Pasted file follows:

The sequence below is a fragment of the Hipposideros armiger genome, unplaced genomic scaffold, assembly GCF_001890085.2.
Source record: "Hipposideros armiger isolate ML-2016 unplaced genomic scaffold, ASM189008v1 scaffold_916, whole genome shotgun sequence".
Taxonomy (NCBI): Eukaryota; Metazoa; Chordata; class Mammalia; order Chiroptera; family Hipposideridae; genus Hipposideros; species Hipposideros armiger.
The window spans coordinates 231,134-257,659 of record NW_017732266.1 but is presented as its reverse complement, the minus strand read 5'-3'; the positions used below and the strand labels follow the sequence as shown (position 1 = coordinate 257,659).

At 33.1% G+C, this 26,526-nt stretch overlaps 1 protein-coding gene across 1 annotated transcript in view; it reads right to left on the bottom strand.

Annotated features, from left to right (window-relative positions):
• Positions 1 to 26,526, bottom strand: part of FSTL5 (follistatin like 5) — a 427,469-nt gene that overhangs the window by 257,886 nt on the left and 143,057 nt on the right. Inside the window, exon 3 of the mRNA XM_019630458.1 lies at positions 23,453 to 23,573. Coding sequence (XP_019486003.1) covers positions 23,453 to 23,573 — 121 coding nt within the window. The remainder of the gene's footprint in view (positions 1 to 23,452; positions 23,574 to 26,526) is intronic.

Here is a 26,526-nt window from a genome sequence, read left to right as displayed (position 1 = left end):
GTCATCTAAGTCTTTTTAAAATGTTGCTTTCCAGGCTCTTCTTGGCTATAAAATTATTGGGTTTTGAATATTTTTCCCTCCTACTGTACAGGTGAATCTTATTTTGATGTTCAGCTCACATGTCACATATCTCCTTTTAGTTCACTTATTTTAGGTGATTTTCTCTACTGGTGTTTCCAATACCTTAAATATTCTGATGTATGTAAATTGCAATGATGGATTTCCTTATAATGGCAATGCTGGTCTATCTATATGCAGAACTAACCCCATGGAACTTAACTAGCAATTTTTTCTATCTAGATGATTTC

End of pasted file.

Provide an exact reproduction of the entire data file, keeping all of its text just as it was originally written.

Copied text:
The sequence below is a fragment of the Hipposideros armiger genome, unplaced genomic scaffold, assembly GCF_001890085.2.
Source record: "Hipposideros armiger isolate ML-2016 unplaced genomic scaffold, ASM189008v1 scaffold_916, whole genome shotgun sequence".
Taxonomy (NCBI): Eukaryota; Metazoa; Chordata; class Mammalia; order Chiroptera; family Hipposideridae; genus Hipposideros; species Hipposideros armiger.
The window spans coordinates 231,134-257,659 of record NW_017732266.1 but is presented as its reverse complement, the minus strand read 5'-3'; the positions used below and the strand labels follow the sequence as shown (position 1 = coordinate 257,659).

At 33.1% G+C, this 26,526-nt stretch overlaps 1 protein-coding gene across 1 annotated transcript in view; it reads right to left on the bottom strand.

Annotated features, from left to right (window-relative positions):
• Positions 1 to 26,526, bottom strand: part of FSTL5 (follistatin like 5) — a 427,469-nt gene that overhangs the window by 257,886 nt on the left and 143,057 nt on the right. Inside the window, exon 3 of the mRNA XM_019630458.1 lies at positions 23,453 to 23,573. Coding sequence (XP_019486003.1) covers positions 23,453 to 23,573 — 121 coding nt within the window. The remainder of the gene's footprint in view (positions 1 to 23,452; positions 23,574 to 26,526) is intronic.

Here is a 26,526-nt window from a genome sequence, read left to right as displayed (position 1 = left end):
GTCATCTAAGTCTTTTTAAAATGTTGCTTTCCAGGCTCTTCTTGGCTATAAAATTATTGGGTTTTGAATATTTTTCCCTCCTACTGTACAGGTGAATCTTATTTTGATGTTCAGCTCACATGTCACATATCTCCTTTTAGTTCACTTATTTTAGGTGATTTTCTCTACTGGTGTTTCCAATACCTTAAATATTCTGATGTATGTAAATTGCAATGATGGATTTCCTTATAATGGCAATGCTGGTCTATCTATATGCAGAACTAACCCCATGGAACTTAACTAGCAATTTTTTCTATCTAGATGATTTC